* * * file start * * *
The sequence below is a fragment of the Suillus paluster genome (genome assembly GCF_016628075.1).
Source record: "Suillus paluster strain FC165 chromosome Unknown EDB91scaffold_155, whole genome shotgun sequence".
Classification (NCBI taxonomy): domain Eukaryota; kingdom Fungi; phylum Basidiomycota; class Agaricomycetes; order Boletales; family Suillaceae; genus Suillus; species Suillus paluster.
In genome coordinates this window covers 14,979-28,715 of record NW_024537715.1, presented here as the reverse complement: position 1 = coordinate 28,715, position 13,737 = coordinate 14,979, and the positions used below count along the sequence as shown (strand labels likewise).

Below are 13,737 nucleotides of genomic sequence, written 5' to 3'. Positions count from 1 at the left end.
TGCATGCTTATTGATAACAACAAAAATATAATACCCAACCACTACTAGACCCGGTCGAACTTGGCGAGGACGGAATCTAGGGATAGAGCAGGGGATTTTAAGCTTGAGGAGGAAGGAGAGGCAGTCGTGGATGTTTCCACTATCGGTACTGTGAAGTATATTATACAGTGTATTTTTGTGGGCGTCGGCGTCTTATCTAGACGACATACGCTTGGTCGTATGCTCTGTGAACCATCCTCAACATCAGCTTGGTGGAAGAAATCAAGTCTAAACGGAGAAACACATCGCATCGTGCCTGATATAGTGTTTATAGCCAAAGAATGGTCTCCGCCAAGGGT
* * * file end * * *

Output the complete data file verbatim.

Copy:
The sequence below is a fragment of the Suillus paluster genome (genome assembly GCF_016628075.1).
Source record: "Suillus paluster strain FC165 chromosome Unknown EDB91scaffold_155, whole genome shotgun sequence".
Classification (NCBI taxonomy): domain Eukaryota; kingdom Fungi; phylum Basidiomycota; class Agaricomycetes; order Boletales; family Suillaceae; genus Suillus; species Suillus paluster.
In genome coordinates this window covers 14,979-28,715 of record NW_024537715.1, presented here as the reverse complement: position 1 = coordinate 28,715, position 13,737 = coordinate 14,979, and the positions used below count along the sequence as shown (strand labels likewise).

Below are 13,737 nucleotides of genomic sequence, written 5' to 3'. Positions count from 1 at the left end.
TGCATGCTTATTGATAACAACAAAAATATAATACCCAACCACTACTAGACCCGGTCGAACTTGGCGAGGACGGAATCTAGGGATAGAGCAGGGGATTTTAAGCTTGAGGAGGAAGGAGAGGCAGTCGTGGATGTTTCCACTATCGGTACTGTGAAGTATATTATACAGTGTATTTTTGTGGGCGTCGGCGTCTTATCTAGACGACATACGCTTGGTCGTATGCTCTGTGAACCATCCTCAACATCAGCTTGGTGGAAGAAATCAAGTCTAAACGGAGAAACACATCGCATCGTGCCTGATATAGTGTTTATAGCCAAAGAATGGTCTCCGCCAAGGGT